While a 2017 study from the Citizens Utility Board of Illinois and the Environmental Defense Fund showed that 97 percent of Illinois customers would save at least some money on a real-time pricing plan without changes to their usage behaviors, Elevate Energy works diligently to ensure that consumers get the most out of the available opt-in dynamic rate plans. Their extensive experience designing bill inserts, savings reports, emails, online portals, apps and other communications media for Ameren Illinois and ComEd has taught Elevate Energy three major lessons that can be applied to any dynamic pricing program to drive interest and participation.
The first of these is to keep the messaging as simple as possible; outreach should be personalized via segmentation, and value propositions need to be tailored to these segments. Consumers today are inundated with information in their daily lives, and the benefits for participating in a dynamic pricing program need to be clearly stated to get consumers’ attention. Second, program enrollment should be made as easy as possible whether it’s online or through the mail. In their years of administering ComEd and Ameren Illinois’ programs, Elevate Energy has had success using relatively simple tactics like prepaid return envelopes or prepopulating online forms, so that there’s one less step that consumers must take.
Finally, Elevate Energy has found that it’s crucial to provide a variety of ways that participants can engage with the TOU rate plan. This can range from providing simple advice on how consumers can manually make changes – like pre-cooling their homes – to providing tools that work with smart energy technologies that they already have in their homes, e.g. smart power strips and smart thermostats.
By keeping these tips in mind, electricity providers can help consumers understand new rate design programs and how they will benefit them personally.
Transitioning to time-of-use rates in California
Although many utilities have offered dynamic and time-varying rate plans and pilots in recent years, perhaps the largest test of the effects of new rate designs on consumers will be in California. In a statewide initiative, all California investor-owned utilities have begun transitioning its customers to a new time-of-use rate as part of greater state goals to create a smarter energy future and a healthier environment for Californians.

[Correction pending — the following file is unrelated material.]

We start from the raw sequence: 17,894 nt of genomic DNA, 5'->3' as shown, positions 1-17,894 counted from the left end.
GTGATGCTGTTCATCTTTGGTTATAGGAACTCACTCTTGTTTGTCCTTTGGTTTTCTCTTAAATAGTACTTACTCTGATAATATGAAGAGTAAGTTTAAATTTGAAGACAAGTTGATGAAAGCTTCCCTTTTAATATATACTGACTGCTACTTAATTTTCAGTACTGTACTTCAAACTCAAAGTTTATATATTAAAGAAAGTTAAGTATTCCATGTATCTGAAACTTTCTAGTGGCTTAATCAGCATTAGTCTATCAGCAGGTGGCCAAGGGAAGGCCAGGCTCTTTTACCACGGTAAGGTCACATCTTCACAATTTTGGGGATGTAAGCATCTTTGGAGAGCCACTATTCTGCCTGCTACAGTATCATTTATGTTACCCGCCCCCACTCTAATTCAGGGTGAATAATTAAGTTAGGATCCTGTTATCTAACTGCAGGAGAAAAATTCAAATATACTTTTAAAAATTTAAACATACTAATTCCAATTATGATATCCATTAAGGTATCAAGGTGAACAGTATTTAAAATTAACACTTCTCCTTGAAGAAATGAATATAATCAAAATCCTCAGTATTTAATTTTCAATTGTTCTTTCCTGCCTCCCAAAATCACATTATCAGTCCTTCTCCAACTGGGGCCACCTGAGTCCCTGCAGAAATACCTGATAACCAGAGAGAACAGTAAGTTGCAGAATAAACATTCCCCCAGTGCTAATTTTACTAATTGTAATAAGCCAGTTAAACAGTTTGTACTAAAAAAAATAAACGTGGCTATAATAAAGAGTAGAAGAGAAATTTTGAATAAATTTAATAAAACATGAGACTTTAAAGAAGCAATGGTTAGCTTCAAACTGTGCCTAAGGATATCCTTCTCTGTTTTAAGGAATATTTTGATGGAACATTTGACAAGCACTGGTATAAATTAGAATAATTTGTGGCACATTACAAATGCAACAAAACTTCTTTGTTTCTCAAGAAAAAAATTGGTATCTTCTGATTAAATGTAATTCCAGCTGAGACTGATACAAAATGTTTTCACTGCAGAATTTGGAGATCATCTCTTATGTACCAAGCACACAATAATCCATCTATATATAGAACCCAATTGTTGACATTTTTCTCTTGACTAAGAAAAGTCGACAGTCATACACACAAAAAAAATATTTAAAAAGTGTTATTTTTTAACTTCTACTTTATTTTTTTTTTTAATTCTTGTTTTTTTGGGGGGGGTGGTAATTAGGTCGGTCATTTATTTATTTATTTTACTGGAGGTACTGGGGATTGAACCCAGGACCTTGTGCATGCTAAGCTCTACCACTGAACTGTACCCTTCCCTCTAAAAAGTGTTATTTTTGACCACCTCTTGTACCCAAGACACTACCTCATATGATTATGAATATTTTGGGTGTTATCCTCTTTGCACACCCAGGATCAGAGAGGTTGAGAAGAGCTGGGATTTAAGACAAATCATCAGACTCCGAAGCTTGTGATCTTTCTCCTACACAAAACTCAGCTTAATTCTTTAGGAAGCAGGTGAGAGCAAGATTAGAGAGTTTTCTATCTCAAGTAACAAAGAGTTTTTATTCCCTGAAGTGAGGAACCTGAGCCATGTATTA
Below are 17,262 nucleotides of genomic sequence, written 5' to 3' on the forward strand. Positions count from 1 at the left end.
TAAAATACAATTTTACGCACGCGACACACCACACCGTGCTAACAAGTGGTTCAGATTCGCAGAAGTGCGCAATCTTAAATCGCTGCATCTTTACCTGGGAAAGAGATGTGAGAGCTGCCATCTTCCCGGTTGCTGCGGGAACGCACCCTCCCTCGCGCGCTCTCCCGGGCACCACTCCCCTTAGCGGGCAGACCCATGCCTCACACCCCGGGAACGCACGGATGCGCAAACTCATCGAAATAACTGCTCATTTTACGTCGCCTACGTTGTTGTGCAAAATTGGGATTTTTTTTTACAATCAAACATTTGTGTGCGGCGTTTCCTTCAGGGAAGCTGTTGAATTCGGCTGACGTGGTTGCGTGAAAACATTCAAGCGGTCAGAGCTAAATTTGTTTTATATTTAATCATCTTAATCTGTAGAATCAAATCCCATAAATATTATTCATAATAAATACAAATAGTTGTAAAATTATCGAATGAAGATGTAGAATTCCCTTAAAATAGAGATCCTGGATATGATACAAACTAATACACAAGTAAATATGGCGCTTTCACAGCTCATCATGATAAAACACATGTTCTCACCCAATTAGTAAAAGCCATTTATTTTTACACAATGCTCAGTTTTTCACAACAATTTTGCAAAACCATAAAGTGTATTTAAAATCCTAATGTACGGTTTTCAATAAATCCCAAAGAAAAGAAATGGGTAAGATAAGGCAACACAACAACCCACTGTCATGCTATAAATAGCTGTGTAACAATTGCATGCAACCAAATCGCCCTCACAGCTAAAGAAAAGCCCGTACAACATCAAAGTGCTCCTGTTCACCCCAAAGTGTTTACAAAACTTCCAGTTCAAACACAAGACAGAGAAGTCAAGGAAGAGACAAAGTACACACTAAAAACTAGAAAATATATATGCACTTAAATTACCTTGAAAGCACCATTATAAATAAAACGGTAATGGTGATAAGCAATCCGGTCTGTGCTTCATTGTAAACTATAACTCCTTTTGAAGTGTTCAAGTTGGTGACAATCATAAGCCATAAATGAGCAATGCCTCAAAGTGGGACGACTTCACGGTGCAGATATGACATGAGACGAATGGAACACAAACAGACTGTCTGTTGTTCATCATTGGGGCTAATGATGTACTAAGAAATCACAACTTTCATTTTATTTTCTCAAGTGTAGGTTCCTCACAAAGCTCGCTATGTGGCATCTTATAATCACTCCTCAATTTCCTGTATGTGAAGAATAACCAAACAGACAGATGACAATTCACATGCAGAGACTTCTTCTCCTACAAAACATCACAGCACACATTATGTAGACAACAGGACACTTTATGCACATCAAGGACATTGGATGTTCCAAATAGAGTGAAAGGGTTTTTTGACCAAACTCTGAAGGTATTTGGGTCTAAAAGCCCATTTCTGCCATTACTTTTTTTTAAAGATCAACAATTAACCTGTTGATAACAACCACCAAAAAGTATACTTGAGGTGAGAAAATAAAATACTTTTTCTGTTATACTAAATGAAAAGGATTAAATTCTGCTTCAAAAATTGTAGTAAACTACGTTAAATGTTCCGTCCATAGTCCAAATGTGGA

Pacific Gas & Electric (PG&E), in particular, began their Phase 1 transition of roughly 150,000 customers in April of this year, and their full rollout is slated to start in 2020 (All of California’s IOUs are following a similar trajectory). However, leading up this point, PG&E has conducted extensive customer research and communications development to ensure that the process goes as smoothly as possible for customers.
The customer research, in particular, revealed a number of potential barriers to automatically transitioning customers to a TOU rate. These include consumers’ low involvement with energy usage and the electric utility, general confusion around electric rates and what rate consumers are on currently, a perceived overwhelming amount of information around the TOU rate and a general feeling of risk on the part of the customer.
However, PG&E has developed a wide range of communications that deal directly with these potential consumer “pain points”, especially around the perceived risk of the TOU rate. In their customer communications, PG&E has emphasized its bill protection program, which means that customers can try the new rate plan for 12 months and will be credited with any differences if they pay more on this rate than their previous rate. PG&E also wanted to emphasize the consumer choice aspect; consumers are able to opt-out of the TOU rate at any time – before or after the transition – through multiple options.
By focusing on these two elements – price sensitivity and customer choice – PG&E’s internal research found that customers become much more comfortable with adopting the new TOU rate. This aligns closely with SECC’s customer research that has found that cost and control are major factors in determining consumer interest in an energy program or service.
While many electricity providers seem set to roll out new rate design options for residential customers in the years ahead, the success of these new rate plans will be determined by providers’ ability to design rates that actually encourage reduced energy consumption and that effectively connect with and empower consumers. There are valuable lessons to be learned from the experiences of Illinois, California and other utilities across the country who have implemented TOU rates for their customers. In addition, SECC will be publishing new research on this topic in the third quarter of 2019 titled “Rate Design: What Do Residential and SMB Customers Want?” This study will speak directly to consumers and smaller businesses, enabling industry stakeholders can learn exactly what customers want and need from new rate designs.
To learn more about rate design and consumer engagement strategies, please join us on Monday, Feb. 4 in New Orleans for our annual Consumer Symposium: Exploring the Evolving World of Energy.